In fact, although the vegetable garden is still new and has a lot of maturing to do, it fits far more comfortably with the rest of the garden than the wildflower meadow did, giving the overall garden a sense of completeness. Who said growing veg can’t be beautiful?

Littlefield Garden, Hawling, is open for the National Gardens Scheme on Sunday July 17 2016 from 11-5pm. Admission is £4, children’s entry free. There will be homemade teas available.

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Gardening every inch

I rarely meet a gardener who is happy with the space they’ve got. We all long for just one more border; a couple of extra plants. Few go to the lengths of Sue Beck whose Cotswold garden is a lesson in maximising space.

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Borders are packed

It’s clear from the outset that this is the garden of a plant fanatic. The front path runs through tightly packed borders while overhead, arches are smothered in roses and clematis. The house can barely be seen behind leaves and flowers.

The front plot is almost triangular but its shape and size are disguised by the planting. Visitors are greeted by the dainty pink blooms and lovely scent of Rosa ‘Sophie’s Perpetual’. Purple clematis ‘Arabella’ and the pale pink rose ‘Applejack’ are entwined on an obelisk and staging is used for pots of hostas. It is just a taste of what is to come.

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The only grass is in narrow paths

Behind the house, the grass has gradually been reduced to a couple of narrow paths as borders have edged ever outwards. Come summer, these are filled with a mass of colour: the spikey foliage and purple blooms of acanthus, soft pink mallow, golden inula, feathery thalictrum; the list goes on and on.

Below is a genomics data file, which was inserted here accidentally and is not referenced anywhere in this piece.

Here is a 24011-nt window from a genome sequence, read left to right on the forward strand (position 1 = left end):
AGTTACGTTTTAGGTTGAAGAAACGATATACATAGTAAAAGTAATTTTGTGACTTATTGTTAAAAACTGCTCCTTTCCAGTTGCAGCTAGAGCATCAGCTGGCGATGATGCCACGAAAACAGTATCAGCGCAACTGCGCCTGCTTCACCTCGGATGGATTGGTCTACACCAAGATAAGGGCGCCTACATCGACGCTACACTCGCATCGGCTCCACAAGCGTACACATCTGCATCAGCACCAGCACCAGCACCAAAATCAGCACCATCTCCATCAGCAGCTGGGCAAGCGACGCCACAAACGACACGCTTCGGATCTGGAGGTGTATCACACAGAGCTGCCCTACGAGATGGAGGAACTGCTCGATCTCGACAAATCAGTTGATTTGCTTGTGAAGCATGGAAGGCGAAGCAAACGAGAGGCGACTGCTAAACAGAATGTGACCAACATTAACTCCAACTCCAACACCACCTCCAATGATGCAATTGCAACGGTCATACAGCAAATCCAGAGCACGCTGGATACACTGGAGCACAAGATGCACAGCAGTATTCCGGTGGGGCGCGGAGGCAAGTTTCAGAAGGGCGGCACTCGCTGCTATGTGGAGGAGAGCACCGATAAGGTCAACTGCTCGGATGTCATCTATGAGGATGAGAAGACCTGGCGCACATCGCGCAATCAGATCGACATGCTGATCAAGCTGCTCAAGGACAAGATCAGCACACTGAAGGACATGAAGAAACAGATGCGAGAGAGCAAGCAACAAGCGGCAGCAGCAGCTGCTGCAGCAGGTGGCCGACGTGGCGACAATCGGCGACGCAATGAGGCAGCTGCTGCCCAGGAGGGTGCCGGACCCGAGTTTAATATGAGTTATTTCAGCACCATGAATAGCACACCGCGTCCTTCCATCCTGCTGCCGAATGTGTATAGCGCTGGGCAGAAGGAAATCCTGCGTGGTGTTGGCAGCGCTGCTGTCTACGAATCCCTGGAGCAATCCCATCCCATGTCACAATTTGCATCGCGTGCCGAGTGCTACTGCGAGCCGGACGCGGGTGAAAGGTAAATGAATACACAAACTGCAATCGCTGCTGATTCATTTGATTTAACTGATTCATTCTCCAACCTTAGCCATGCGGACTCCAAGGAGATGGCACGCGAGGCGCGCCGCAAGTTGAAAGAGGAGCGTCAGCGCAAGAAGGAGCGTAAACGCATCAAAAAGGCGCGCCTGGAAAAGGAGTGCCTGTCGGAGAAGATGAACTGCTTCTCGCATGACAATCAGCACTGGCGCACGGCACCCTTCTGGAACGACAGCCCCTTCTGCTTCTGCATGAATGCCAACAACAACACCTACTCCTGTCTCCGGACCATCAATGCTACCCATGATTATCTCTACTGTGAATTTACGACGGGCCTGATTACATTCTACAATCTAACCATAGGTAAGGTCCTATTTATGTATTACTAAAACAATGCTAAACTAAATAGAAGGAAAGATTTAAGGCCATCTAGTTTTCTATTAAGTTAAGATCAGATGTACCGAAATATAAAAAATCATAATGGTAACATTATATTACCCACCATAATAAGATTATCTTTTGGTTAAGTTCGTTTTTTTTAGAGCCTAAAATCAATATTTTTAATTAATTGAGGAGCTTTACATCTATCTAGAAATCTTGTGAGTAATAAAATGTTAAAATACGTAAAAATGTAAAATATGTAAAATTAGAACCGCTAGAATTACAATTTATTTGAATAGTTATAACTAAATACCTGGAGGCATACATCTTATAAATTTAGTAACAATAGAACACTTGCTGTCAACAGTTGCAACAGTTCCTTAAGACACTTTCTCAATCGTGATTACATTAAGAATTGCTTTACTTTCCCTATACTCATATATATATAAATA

In July, Sue’s collection of hemerocallis, or day lilies, takes centre stage. There are around 400 – she’s lost track of the exact number – and they range through every colour. ‘Bird Bath’ is a dusty pink, ‘Moon Witch’ pale yellow, ‘Kansas Kitten’ deep purple.

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Hemerocallis ‘Fooled Me’

More entertaining are the names: ‘Knickers in a Twist’ and ‘Life on Mars’ being just two of the memorable. Many are grown in the borders but still more in pots balance on low walls or line paths.

It’s not just hemerocallis that Sue, a member of the British Hosta and Hemerocallis Society, collects. The garden is also home to around 60 roses and the same number of clematis.

“I’ve no idea how many I’ve got now,” she admits.

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Roses span every path

Most of these are found on arches that span every path through the garden. There’s the beautiful Rosa ‘Malvern Hills’, with soft yellow double flowers, ‘Westerland’ with a more coppery tone and ‘Open Arms’, which has pale pink, single blooms.

‘Bonica’, another pale pink is teamed with purple Clematis ‘Durandi’, while the yellow R. ‘Alister Stella Gray’ is grown with inky purple C. ‘Rasputin’.

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Obelisks support more climbers in the borders

Elsewhere, C. ‘Dutch Sky’ has pale blue flowers with a slightly darker central stripe, ‘Margot Koster’ is deep pink and ‘Arabella’ has dainty blue-mauve flowers.

In addition to the arches, obelisks punctuate the borders and rarely have just the one plant scrambling over them.

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Hemerocallis ‘Moon Witch’